Think of how the point guard in basketball reads his situation while moving the ball down the court—the position of the defenders and the defensive plays, of course, but also the time on the clock, the momentum of the game, and the quality of play his team has exhibited so far. Scanning through the myriad of ways he could direct the offense, he decides in the moment what is likely to be most effective given the unique challenges and opportunities the situation affords. As rhetoricians, we are the intellectual counterparts of the point guard. We find ourselves with
something to say, and must choose the most effective way to say it given the complex particularities of our situation.


Clearly this is an important and valuable skill; how does the rhetorician acquire it? These powers are honed in large part by poring over the texts that form the “great books” aspect of the classical curriculum—reading, marking, learning, and “inwardly digesting” them. These texts are not simply the repository of great ideas, they are the particular words that particular men and women deployed to lead the souls of others—in myriad times, places, circumstances, and with manifold goals, motives, and intentions.


What I want to fix your attention on is the vast,
overall movement towards the discrediting, and
finally the elimination, of every kind of human
excellence—moral, cultural, social, or intellectual.
And is it not pretty to notice how “democracy”
(in the incantatory sense) is now doing for us the
work that was once done by the most ancient
Dictatorships, and by the same methods?
—Speech by the demon Screwtape,
Screwtape Proposes a Toast, C.S. Lewis


All genres are relevant to the rhetorician, whether works of science or history meant to instruct, poems meant to delight, or manifestoes meant to rouse men to action. In the course of study, we become students of men’s actions as well as their words. We reflect upon the good and the bad, the potent and the ineffective, the virtuous and the worthless, all the while honing our own powers of perception, discernment, and, in the long term, judgment. Rhetoric is an essential point of integration for the entire curriculum, and as such an essential part of a child’s education.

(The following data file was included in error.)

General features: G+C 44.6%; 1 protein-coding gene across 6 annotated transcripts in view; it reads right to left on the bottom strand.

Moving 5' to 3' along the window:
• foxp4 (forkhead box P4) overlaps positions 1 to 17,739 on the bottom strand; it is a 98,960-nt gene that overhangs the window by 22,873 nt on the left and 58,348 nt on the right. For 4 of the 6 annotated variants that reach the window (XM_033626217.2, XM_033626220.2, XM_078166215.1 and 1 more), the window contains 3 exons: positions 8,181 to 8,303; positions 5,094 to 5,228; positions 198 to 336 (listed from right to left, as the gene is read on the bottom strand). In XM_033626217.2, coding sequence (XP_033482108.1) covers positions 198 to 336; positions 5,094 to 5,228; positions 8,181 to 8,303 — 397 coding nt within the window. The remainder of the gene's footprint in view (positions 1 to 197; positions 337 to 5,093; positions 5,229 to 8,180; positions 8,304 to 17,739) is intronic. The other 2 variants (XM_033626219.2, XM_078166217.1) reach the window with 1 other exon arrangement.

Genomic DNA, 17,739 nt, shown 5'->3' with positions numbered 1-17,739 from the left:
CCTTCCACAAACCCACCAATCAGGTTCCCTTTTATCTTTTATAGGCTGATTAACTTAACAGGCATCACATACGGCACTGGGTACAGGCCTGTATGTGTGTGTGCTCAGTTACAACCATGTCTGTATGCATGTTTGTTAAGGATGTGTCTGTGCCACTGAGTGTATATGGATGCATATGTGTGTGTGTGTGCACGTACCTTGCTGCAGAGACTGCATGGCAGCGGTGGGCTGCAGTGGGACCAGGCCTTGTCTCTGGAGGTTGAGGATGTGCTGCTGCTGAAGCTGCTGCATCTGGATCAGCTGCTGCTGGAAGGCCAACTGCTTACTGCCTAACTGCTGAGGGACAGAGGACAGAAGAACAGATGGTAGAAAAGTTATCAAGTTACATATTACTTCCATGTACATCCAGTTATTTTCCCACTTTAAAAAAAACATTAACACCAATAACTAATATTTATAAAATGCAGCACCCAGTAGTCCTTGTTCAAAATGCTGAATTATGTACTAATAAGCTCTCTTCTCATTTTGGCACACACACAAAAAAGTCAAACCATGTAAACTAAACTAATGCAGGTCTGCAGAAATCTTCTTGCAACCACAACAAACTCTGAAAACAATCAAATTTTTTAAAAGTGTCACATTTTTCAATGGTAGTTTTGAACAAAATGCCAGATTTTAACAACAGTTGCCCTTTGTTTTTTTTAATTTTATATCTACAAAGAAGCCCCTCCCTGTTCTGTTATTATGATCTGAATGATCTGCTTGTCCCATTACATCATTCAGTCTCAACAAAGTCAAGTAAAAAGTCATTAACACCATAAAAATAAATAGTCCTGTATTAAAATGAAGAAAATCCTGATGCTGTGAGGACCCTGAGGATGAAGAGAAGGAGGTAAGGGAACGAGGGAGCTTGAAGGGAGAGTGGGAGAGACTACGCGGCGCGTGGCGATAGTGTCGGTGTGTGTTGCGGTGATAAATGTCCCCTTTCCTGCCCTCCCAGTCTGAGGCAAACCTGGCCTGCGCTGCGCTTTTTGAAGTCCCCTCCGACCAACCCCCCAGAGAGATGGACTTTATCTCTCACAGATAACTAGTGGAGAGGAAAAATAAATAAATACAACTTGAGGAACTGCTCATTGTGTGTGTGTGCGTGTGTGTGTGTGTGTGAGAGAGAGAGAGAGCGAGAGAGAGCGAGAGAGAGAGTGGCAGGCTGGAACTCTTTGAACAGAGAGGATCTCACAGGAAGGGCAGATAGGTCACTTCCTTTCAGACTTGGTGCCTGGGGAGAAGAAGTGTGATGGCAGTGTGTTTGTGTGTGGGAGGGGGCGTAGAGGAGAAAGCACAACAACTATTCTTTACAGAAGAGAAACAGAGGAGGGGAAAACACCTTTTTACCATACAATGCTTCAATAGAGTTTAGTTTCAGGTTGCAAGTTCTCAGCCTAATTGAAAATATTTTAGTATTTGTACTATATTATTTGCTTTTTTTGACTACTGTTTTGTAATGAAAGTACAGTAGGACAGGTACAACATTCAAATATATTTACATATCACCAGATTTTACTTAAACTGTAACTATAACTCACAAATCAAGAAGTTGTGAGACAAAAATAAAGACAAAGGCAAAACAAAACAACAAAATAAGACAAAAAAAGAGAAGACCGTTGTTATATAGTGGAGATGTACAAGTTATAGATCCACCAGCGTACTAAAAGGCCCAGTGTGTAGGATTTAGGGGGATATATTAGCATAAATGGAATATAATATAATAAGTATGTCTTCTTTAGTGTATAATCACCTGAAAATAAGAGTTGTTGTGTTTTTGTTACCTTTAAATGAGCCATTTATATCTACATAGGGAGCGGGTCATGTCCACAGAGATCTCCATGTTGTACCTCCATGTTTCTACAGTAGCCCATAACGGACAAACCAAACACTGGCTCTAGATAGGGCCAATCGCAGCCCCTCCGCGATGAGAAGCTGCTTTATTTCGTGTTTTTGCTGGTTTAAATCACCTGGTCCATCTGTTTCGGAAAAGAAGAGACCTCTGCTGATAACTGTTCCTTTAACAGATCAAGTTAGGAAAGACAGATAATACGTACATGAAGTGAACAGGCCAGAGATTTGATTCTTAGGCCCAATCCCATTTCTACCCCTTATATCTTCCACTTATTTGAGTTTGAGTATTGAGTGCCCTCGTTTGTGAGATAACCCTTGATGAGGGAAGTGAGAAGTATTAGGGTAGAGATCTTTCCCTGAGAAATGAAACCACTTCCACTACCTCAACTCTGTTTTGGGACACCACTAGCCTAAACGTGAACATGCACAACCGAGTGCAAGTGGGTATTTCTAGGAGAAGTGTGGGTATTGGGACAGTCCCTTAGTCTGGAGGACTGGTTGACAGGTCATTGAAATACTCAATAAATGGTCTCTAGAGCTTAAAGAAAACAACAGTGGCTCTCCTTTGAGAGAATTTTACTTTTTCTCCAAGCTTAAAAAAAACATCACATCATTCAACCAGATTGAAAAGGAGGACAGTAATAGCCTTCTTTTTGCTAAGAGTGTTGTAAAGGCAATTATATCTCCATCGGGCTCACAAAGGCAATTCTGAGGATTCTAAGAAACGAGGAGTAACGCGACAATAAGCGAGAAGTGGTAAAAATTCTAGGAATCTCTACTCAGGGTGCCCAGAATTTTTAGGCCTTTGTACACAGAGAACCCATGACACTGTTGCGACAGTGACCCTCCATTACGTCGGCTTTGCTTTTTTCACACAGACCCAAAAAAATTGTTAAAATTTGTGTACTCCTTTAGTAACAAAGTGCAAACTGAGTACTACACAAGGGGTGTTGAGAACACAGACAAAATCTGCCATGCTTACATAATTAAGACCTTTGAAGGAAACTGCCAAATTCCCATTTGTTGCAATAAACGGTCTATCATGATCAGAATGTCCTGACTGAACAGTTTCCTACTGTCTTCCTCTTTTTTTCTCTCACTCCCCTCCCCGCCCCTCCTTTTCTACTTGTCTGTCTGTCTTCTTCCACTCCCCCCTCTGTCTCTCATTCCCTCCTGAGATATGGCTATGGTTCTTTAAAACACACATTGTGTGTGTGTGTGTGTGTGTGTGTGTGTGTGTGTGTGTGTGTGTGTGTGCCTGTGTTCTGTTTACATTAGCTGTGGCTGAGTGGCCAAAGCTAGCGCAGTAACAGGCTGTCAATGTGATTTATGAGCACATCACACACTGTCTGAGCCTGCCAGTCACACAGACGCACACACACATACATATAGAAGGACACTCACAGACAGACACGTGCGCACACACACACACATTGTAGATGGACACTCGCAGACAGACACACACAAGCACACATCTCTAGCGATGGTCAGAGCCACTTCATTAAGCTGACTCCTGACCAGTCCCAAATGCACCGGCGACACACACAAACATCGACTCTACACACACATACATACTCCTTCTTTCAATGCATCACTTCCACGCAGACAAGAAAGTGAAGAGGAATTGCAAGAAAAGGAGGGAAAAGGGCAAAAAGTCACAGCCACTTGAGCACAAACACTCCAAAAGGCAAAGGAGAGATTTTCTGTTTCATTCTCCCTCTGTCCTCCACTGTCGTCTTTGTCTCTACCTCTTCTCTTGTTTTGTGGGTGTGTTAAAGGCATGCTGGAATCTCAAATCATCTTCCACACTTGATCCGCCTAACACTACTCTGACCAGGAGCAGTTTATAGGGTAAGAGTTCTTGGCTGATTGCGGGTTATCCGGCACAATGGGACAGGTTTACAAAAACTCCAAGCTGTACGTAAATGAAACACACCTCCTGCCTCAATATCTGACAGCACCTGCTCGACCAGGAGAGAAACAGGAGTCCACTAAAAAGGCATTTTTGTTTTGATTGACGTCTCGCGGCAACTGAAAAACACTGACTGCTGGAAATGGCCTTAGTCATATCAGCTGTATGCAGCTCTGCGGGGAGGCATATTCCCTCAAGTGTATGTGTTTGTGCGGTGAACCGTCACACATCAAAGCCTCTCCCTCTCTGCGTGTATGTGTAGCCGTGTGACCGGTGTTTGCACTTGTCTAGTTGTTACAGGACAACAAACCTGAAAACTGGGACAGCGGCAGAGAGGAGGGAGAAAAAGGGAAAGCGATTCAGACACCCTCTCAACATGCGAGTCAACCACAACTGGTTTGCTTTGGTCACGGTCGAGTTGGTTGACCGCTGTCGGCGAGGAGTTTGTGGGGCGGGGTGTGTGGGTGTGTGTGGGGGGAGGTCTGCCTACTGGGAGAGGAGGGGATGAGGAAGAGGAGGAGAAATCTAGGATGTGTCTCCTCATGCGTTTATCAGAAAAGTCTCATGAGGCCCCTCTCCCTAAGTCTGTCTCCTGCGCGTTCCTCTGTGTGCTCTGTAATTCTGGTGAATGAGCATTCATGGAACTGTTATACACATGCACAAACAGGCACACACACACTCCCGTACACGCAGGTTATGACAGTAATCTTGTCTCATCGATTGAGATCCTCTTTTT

Contemporary educational leaders are busy asking which skills will best serve the needs of the 21st-century-market-place. Classical educators appreciate this pursuit, but feel compelled to attend to more fundamental issues. What could be more important than providing an education that will set young men and women free to lead others wisely, virtuously, and well? What could be more useful than the powers of perception and discernment? The philosopher Alasdair MacIntyre spoke prophetically of neglecting the great texts of the classical syllabus, saying it would produce a generation of students who were “unscripted, anxious stutterers in their actions as in their words.” In a culture where that prophecy unfortunately seems to have come true, the recovery of this precious art of rhetoric could not be more urgent.

KEVIN CLARK is the founder and president of The Ecclesial Schools Initiative (, an organization that supports the growth and mission of the church by partnering with local congregations to found a network of affordable and truly accessible Christian classical schools. ESI’s first K–8 campus is opening in August 2020 at Saint Alban’s Church in Oviedo, FL. Kevin is co-author of The Liberal Arts Tradition available through Clas- sical Academic Press. He and his wife Taryn have four Christian classical school students of their own—Aubrey, Caedmon, Nao- mi, and Eleanor.